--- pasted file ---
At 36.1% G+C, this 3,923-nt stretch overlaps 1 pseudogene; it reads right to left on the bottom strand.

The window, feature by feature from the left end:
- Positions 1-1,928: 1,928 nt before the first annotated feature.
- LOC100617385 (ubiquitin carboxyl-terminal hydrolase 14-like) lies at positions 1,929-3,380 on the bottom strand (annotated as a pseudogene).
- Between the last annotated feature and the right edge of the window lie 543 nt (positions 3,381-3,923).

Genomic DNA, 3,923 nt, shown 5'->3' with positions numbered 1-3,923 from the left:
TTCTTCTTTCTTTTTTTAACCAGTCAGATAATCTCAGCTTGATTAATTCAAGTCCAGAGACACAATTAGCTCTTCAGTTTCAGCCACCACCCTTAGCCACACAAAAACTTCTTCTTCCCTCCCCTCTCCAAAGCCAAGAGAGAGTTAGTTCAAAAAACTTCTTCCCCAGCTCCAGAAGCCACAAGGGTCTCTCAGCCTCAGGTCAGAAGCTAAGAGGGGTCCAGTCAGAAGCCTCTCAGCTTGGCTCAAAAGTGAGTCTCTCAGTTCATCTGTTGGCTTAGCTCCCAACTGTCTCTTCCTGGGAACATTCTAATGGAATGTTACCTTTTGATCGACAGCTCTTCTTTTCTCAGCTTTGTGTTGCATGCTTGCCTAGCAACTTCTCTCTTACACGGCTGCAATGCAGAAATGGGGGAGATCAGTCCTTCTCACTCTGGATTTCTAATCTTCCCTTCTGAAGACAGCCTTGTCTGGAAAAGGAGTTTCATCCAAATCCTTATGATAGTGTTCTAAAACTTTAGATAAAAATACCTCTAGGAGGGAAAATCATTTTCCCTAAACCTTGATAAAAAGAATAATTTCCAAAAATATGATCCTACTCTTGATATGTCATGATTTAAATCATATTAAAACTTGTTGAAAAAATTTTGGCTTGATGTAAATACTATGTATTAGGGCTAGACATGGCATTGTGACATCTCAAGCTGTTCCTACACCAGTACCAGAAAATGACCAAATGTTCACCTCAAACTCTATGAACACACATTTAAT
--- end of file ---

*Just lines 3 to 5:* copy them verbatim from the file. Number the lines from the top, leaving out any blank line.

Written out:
- Positions 1-1,928: 1,928 nt before the first annotated feature.
- LOC100617385 (ubiquitin carboxyl-terminal hydrolase 14-like) lies at positions 1,929-3,380 on the bottom strand (annotated as a pseudogene).
- Between the last annotated feature and the right edge of the window lie 543 nt (positions 3,381-3,923).